Paul Hanagan Aside from being a perennial favourite of former television presenter Derek “Tommo” Thompson, Paul Hanagan, as in ‘Paul Hanagan, the man again’, also had the distinction of becoming Champion Apprentice in 1981, with 81 winners, Champion Jockey twice, in 2010 and 2011, with 191 winners and 165 winners, respectively. In so doing, Hanagan not only became just the third northern-based jockey – after Elijah Wheatley in 1905 and Kevin Darley in 2000 – to win the jockeys’ title, but also the first such jockey to do so more than once.

 

Despite being available at odds of 40/1 to win the jockeys’ championship at the start of the 2010 season, Hanagan rode four winners on the opening day and, at one stage, held a considerable advantage over his rivals. However, from late October onwards, when he returned from suspension, Richard Hughes staged a late rally and, on the final day of the season, needed two winners to force a dead heat. He drew a blank, though, leaving the final score at 191-189 in favour of Hanagan.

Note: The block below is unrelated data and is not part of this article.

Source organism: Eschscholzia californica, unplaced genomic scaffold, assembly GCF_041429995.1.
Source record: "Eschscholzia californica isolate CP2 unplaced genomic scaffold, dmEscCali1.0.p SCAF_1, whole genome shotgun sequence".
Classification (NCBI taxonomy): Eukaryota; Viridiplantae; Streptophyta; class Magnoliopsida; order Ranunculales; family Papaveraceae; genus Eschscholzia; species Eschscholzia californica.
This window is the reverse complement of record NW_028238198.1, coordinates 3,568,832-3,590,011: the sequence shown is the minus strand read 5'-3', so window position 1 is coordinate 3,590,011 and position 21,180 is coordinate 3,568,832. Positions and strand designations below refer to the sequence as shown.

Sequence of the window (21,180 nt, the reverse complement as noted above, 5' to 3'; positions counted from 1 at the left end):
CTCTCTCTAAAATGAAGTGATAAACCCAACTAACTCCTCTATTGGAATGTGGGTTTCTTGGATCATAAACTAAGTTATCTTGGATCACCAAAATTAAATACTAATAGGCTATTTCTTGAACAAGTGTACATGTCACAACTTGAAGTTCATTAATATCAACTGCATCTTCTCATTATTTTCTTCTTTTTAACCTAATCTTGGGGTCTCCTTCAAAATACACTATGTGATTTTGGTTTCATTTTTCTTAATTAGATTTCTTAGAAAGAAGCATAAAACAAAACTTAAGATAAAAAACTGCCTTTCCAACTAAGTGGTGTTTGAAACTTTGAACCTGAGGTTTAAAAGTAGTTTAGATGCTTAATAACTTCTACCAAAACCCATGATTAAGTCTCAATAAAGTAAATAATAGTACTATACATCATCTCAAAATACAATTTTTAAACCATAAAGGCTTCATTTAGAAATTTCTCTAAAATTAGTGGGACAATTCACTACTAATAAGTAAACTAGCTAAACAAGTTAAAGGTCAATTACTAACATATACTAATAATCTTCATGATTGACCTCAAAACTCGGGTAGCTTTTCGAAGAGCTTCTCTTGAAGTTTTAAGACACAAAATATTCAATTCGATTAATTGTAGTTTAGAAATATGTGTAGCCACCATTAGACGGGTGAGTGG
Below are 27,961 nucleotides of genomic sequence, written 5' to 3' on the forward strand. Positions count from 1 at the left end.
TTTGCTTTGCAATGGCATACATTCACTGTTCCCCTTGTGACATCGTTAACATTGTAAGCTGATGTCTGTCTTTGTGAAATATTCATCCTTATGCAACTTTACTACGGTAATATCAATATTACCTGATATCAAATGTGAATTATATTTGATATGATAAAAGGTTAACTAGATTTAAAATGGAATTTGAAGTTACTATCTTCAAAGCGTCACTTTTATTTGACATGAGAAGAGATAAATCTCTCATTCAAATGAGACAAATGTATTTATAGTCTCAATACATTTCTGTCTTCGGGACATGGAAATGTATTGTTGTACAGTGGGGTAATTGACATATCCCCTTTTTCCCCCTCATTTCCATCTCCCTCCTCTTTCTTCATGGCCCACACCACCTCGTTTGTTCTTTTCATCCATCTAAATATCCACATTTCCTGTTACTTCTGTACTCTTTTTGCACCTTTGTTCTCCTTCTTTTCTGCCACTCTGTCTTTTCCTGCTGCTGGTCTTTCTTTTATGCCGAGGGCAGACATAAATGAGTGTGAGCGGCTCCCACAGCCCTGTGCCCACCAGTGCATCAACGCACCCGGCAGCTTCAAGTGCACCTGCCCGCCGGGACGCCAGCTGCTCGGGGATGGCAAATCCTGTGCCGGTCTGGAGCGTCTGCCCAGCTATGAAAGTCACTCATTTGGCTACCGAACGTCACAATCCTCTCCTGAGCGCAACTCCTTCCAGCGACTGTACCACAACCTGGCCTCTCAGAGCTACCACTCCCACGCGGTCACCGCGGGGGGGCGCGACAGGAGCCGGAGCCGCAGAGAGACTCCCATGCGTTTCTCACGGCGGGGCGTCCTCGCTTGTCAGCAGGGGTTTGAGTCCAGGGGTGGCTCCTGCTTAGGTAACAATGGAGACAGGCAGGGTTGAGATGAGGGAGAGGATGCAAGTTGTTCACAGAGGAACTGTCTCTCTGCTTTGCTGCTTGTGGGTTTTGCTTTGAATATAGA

Hanagan owed many of the winners he rode that season to his boss, Richard Fahey, with whom he had been since he was 17. From his base at Musley Bank Stables, near Malton, North Yorkshire, Fahey saddled 181 winners and earned over £2 million in prize money for the first time. Domestically, his biggest wins that year came courtesy of Wootton Bassett, who was unbeaten in five starts as a juvenile, including the DBS Premier Yearling Stakes at York and the Weatherbys Insurance £300,000 2-Y-O Stakes at Doncaster on home soil.

 

In 2011, Hanagan was, once again, involved in a ding-dong battle for the jockeys’ title, this time with Silvestre De Sousa who, at the time, lived in Yorkshire, but was soon to relocate to Newmarket as the jockey of choice for the Godolphin operation. Once again, the title race went down to the wire, with Hanagan eventually prevailing 165-161. His biggest prize of the season, the £150,000 Tattersalls Millions 3-Y-O Sprint at Newmarket, came courtesy of Sir Reginald, trained by Fahey, and his boss weighed in with another half a dozen winners at Listed or Pattern level to help him on his way to his second jockeys’ title.

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